good," he says. "I needed to get out for my own head. I wasn't
as consistent, wasn't as sharp. That was mental. To get the best
out of myself, I needed a different environment. If I had stayed
in Boston, I wouldn't have played next year. I would've called
it quits."

Instead he called Sinden. The Bruins solicited offers from five
contending teams, and though the Avalanche wasn't Bourque's first
choice--unlike W.C. Fields, he hankered to play in Philadelphia,
because the Flyers are based closer to his home--he seems as
smitten by his Colorado teammates as they are by him.

Before Bourque's first game with the Avalanche, on March 7 in
Calgary, Sakic publicly offered to yield his captaincy to
Bourque--a deferential but silly offer that Bourque refused.
More meaningfully, Deadmarsh, whose ritual during games, like
Bourque's, includes being the first player on the ice after the
starting goalie, said he would cede his place in line; Bourque
declined this offer, too. Colorado won 8-3, and Bourque played
20:26 in the first two periods, finishing with an assist and a
+4 rating. "He gave us so much life," Miller says. "You see the
energy in that game? It was almost like the guys were trying to
impress Ray and Dave. Like, Look at me! See what I can do!"
Bourque sat out the third period with a slight groin pull
sustained in warmups, an injury he didn't mention until the
second intermission. "I'm thinking you can't pull the 'chute
after warmups of your first game," Bourque said.

In a 4-2 victory over the Edmonton Oilers last Friday that pushed
the Avalanche into first place in the Northwest Division, Bourque
scored two goals from the blue line as an aroused power-play unit
whipped the puck around so smartly that it deserved the
accompaniment of Sweet Georgia Brown. "I can't remember the last
time I scored two in a game," says Bourque, who most recently did
it on March 3, 1997. "You're my age, you forget stuff."

Bourque's skating is more leisurely than it was several years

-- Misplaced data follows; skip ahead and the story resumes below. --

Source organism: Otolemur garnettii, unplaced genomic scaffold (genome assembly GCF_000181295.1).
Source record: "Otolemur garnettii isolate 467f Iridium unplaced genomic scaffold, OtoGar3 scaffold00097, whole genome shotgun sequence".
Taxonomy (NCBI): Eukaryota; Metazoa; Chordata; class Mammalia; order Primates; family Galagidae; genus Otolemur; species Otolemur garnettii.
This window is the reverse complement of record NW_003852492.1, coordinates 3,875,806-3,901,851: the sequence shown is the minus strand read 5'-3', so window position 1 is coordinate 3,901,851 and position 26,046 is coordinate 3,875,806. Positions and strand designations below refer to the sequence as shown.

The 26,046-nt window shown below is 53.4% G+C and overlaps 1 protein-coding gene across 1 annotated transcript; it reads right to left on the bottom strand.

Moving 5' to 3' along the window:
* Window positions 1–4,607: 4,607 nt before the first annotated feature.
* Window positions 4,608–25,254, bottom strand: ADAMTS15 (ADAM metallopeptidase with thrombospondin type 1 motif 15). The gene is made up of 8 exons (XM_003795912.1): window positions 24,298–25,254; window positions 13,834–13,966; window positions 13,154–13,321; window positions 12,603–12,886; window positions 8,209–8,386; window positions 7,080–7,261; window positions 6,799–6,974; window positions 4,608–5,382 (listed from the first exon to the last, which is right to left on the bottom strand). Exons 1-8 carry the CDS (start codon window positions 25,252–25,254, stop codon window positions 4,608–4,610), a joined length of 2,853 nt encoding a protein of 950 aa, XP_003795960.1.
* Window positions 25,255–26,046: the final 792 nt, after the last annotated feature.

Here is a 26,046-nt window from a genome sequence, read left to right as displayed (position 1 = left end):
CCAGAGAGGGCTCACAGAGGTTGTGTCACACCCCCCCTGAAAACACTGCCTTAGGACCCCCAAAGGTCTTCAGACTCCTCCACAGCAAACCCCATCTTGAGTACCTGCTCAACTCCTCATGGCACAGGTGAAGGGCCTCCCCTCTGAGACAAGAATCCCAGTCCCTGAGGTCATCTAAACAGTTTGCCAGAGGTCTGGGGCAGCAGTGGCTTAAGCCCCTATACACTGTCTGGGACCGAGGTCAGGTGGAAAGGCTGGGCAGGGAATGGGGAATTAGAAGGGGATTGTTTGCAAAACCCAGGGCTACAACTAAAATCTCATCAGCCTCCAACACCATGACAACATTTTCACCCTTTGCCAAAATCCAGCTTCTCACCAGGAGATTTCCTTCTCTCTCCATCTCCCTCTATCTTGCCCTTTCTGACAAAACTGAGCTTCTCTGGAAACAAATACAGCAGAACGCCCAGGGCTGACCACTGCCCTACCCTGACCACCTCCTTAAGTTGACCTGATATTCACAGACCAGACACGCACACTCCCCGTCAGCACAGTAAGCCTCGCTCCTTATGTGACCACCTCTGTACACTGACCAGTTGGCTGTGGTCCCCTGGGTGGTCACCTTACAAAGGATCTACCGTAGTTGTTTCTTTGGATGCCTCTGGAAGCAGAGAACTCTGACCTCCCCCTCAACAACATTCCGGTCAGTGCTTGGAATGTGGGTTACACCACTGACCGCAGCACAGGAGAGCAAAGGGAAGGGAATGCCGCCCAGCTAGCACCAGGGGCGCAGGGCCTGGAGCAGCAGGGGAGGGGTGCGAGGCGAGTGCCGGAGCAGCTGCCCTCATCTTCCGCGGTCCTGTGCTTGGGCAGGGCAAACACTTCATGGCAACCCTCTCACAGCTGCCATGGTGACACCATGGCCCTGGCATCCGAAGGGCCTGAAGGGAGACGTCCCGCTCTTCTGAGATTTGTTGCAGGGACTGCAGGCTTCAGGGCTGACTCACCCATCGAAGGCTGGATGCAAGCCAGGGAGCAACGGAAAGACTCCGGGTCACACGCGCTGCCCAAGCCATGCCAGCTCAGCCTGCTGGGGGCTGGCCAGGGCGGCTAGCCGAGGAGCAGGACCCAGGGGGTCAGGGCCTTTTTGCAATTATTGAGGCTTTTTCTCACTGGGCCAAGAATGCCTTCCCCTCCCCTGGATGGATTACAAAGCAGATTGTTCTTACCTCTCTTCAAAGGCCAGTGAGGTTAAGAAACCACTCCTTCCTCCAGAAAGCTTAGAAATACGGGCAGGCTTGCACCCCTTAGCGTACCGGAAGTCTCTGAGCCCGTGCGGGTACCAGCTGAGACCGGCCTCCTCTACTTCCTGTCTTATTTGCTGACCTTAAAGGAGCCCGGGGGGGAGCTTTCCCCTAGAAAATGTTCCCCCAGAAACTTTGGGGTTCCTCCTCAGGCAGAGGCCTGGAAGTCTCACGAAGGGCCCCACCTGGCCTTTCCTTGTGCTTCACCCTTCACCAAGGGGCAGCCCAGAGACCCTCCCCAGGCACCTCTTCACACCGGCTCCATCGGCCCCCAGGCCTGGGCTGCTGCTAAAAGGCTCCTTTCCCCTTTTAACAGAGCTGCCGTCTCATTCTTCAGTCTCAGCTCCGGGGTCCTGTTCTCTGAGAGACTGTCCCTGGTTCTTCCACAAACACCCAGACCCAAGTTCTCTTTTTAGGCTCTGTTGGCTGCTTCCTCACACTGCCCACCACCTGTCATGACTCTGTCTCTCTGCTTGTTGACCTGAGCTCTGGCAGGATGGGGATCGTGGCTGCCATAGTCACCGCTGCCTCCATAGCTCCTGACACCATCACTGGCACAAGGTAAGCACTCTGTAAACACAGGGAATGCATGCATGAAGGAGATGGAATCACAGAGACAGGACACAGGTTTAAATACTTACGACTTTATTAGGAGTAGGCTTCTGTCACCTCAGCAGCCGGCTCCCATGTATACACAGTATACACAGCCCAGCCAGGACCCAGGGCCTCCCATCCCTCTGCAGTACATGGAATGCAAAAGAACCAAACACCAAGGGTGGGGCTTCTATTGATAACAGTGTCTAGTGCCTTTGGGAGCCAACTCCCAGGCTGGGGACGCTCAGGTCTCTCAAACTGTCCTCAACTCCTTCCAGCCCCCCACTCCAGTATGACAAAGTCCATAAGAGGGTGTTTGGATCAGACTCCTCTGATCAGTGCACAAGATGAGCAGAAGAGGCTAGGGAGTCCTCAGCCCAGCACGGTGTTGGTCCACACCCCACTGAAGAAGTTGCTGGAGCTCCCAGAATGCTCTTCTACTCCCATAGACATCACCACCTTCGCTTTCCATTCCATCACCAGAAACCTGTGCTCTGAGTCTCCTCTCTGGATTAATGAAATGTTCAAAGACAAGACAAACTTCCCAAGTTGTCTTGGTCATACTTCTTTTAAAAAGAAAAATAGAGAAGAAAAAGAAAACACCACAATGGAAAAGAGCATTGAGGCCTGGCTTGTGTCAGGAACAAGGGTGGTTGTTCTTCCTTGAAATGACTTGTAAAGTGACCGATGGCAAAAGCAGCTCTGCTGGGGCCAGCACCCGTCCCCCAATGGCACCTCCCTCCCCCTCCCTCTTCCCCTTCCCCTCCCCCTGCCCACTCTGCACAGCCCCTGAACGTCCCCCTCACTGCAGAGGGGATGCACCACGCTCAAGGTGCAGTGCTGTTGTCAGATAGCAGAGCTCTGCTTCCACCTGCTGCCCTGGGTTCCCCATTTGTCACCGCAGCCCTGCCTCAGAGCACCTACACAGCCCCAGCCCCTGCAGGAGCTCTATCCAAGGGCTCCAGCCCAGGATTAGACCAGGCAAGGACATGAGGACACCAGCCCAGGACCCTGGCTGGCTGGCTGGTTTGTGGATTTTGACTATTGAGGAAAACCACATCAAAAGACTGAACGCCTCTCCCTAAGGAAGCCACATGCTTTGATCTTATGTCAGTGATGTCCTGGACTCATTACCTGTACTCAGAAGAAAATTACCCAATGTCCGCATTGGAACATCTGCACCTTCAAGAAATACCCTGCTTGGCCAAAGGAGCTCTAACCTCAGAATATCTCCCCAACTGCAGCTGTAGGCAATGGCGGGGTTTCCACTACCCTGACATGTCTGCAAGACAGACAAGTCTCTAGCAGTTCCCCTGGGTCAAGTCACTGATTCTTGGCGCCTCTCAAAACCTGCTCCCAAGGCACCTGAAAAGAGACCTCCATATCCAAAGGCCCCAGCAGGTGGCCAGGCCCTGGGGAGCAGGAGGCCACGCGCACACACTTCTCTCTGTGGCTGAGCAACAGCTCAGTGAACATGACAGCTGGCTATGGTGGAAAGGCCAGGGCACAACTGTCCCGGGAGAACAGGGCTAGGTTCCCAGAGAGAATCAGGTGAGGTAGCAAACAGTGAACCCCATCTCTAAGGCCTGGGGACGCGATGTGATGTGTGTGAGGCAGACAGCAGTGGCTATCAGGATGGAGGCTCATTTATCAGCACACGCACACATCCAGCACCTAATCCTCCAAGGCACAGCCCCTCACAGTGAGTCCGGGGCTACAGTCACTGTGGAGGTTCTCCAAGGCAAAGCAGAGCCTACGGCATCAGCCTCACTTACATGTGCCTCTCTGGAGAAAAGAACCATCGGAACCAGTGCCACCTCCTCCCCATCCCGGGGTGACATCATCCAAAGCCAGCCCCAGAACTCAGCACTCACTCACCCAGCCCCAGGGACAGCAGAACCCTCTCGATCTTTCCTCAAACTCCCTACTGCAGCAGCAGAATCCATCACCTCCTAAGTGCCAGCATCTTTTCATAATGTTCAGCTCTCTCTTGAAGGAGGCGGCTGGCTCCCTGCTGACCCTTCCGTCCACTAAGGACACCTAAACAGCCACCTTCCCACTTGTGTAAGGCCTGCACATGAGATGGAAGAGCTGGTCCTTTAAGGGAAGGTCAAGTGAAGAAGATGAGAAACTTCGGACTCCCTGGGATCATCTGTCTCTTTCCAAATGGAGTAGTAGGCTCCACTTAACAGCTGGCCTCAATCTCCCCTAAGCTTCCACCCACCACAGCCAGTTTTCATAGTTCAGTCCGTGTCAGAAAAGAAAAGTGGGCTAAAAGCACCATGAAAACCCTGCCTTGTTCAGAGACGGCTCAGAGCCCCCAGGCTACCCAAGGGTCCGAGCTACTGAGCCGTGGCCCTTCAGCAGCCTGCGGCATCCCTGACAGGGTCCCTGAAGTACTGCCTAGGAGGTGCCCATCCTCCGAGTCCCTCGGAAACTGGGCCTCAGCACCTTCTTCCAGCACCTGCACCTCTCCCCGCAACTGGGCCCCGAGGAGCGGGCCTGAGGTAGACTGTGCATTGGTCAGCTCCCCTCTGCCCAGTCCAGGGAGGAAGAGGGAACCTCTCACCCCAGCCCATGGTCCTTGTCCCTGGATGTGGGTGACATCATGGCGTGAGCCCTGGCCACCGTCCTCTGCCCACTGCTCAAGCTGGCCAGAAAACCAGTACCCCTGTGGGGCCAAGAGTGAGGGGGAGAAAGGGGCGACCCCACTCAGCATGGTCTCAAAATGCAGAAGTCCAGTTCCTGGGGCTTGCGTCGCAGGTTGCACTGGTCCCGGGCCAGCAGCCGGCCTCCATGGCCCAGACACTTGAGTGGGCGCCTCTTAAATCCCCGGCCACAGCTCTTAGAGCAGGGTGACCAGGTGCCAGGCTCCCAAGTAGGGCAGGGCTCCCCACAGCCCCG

ago, but he still has a low, accurate shot, and with his massive
rump and thick thighs, he remains a superb, physical defender.
Colorado might not have the cohesion of other teams--"There are so
many stars there now, they'll be bumping into one another,"
Oilers president Glen Sather said after the trade--but it has the
most complete defenseman of his generation and as of Sunday had
not lost in March.

Bourque will settle in for a last grab at a ring he hopes isn't
brass. He will learn his teammates' nicknames. He was already
acquainted with Roy, Sakic and Foote from the Olympics; had
played with Dave Reid and Jeff Odgers in Boston; and had had a
full-body shave with assistant coach Jacques Cloutier when they
were rookie teammates in the Quebec junior league almost a
quarter century ago. He will see. "If I play the way I can, I'll
help this team," Bourque says. "On this team, I move the puck to
the forwards and--bang!--they're off. That's what I need to enhance
my game. If I get that, I'll have no problem about playing next
year"--maybe in Colorado, certainly not with the Bruins.

He will return to Boston in the summer, back to his house in a
northern suburb, back to his old ways and old friends, but this
is his hockey sabbatical, his chance to do something different,
to win a Cup. Says Bourque, "I was telling Dave on the plane that
those two Stanley Cup runs"--the Bruins reached the finals in 1988
and '90--"were the fondest hockey memories I have. I wanted that
feeling back, to feel that my team has a chance."

Staying Power
Here are the five players, including Bourque (right), who have
played the most games for one NHL team.

PLAYER TEAM GAMES YEARS

Gordie Howe Red Wings 1,687 1946 to '71
Alex Delvecchio Red Wings 1,549 1950 to '74
Raymond Bourque Bruins 1,518 1979 to 2000
Johnny Bucyk Bruins 1,436 1957 to '78
Stan Mikita Blackhawks 1,394 1958 to '80